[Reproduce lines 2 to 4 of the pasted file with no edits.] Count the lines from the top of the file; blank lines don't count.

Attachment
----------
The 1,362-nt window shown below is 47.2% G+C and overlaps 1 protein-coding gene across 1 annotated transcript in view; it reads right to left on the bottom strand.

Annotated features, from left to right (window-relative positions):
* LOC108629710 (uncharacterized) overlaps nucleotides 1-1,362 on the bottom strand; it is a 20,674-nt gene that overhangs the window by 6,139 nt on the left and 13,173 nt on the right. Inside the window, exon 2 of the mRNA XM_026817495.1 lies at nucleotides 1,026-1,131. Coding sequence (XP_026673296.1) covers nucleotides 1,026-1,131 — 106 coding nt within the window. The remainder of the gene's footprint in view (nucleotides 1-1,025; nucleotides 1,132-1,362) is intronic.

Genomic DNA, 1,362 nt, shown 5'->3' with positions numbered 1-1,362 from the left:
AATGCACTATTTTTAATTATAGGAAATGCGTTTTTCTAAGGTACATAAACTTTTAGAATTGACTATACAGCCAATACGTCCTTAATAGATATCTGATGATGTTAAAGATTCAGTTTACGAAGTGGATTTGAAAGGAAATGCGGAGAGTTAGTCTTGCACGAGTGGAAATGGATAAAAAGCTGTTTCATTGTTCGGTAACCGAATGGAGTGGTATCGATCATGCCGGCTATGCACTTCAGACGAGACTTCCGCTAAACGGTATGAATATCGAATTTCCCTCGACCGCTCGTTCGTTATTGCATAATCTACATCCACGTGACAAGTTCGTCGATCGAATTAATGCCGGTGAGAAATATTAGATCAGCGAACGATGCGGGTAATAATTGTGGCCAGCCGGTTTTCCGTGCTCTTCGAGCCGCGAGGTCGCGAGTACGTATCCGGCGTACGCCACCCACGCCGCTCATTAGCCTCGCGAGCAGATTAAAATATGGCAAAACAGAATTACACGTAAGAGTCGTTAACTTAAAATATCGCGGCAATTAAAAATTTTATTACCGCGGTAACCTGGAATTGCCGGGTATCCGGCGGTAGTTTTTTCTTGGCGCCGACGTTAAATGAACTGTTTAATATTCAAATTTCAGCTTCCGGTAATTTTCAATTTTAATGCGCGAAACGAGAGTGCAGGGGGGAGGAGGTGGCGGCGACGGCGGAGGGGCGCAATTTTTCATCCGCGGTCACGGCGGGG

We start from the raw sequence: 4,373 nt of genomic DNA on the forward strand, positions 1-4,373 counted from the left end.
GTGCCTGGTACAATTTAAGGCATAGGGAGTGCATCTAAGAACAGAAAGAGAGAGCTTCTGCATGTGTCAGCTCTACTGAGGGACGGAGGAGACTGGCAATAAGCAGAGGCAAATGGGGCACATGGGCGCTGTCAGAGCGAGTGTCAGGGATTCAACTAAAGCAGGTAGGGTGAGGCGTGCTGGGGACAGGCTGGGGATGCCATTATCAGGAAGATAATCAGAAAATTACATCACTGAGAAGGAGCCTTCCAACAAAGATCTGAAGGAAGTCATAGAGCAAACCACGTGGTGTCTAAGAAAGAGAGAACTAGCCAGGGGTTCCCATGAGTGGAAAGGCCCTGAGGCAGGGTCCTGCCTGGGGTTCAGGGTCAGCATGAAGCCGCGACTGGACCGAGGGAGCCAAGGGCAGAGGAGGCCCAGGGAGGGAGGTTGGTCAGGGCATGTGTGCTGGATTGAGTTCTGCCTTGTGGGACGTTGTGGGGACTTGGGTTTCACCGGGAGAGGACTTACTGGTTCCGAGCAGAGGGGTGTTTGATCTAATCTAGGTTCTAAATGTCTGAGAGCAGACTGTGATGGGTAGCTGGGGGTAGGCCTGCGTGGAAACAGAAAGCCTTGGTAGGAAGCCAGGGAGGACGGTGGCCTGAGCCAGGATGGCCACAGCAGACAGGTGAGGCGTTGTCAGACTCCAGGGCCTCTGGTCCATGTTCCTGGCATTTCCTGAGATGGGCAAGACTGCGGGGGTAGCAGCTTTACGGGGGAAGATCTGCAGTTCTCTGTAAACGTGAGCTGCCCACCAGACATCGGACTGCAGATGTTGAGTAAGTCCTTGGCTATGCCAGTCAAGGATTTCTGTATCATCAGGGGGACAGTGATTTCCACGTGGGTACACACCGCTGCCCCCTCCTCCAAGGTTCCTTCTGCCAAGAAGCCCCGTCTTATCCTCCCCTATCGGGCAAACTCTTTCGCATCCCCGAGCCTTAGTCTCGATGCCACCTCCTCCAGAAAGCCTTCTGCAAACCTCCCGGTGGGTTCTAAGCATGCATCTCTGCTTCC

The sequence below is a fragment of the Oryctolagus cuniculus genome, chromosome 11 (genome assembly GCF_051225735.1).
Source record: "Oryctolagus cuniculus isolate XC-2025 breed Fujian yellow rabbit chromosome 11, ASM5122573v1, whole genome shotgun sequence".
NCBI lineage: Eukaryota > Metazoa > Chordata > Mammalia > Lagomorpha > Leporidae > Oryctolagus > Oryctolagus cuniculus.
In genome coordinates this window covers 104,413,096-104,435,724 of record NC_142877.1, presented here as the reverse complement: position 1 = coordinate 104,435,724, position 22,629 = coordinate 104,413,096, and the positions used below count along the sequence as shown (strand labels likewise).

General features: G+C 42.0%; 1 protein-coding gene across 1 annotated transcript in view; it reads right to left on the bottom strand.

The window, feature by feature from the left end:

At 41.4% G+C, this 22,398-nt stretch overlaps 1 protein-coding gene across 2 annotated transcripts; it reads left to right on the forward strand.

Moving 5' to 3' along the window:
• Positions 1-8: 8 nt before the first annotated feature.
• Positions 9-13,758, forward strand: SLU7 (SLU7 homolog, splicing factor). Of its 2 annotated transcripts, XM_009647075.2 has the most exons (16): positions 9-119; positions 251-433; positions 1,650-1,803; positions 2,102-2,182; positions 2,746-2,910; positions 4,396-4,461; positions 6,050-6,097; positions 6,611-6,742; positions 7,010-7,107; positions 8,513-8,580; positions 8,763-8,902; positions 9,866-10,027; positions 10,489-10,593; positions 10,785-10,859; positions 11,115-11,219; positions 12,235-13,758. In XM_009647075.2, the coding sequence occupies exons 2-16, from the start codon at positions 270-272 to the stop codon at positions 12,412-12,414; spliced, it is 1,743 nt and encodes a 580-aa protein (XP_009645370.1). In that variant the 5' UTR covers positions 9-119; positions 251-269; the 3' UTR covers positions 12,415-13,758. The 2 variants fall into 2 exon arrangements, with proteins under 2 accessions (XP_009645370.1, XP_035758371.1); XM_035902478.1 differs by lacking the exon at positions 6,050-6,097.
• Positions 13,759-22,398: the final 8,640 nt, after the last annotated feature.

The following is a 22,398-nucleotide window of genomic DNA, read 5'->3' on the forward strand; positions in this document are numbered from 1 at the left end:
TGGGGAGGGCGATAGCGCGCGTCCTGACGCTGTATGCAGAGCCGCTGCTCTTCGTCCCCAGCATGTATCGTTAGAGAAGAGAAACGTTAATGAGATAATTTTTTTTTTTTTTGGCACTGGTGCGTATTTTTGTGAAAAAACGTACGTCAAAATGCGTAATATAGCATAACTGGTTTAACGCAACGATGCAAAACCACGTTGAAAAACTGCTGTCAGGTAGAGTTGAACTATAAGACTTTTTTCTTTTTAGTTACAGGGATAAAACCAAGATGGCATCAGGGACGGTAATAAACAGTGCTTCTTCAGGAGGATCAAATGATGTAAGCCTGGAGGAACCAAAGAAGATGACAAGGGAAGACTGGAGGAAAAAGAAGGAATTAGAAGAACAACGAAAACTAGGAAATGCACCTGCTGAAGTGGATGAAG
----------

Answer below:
Annotated features, from left to right (window-relative positions):
* LOC108629710 (uncharacterized) overlaps nucleotides 1-1,362 on the bottom strand; it is a 20,674-nt gene that overhangs the window by 6,139 nt on the left and 13,173 nt on the right. Inside the window, exon 2 of the mRNA XM_026817495.1 lies at nucleotides 1,026-1,131. Coding sequence (XP_026673296.1) covers nucleotides 1,026-1,131 — 106 coding nt within the window. The remainder of the gene's footprint in view (nucleotides 1-1,025; nucleotides 1,132-1,362) is intronic.

Genomic DNA, 1,362 nt, shown 5'->3' with positions numbered 1-1,362 from the left: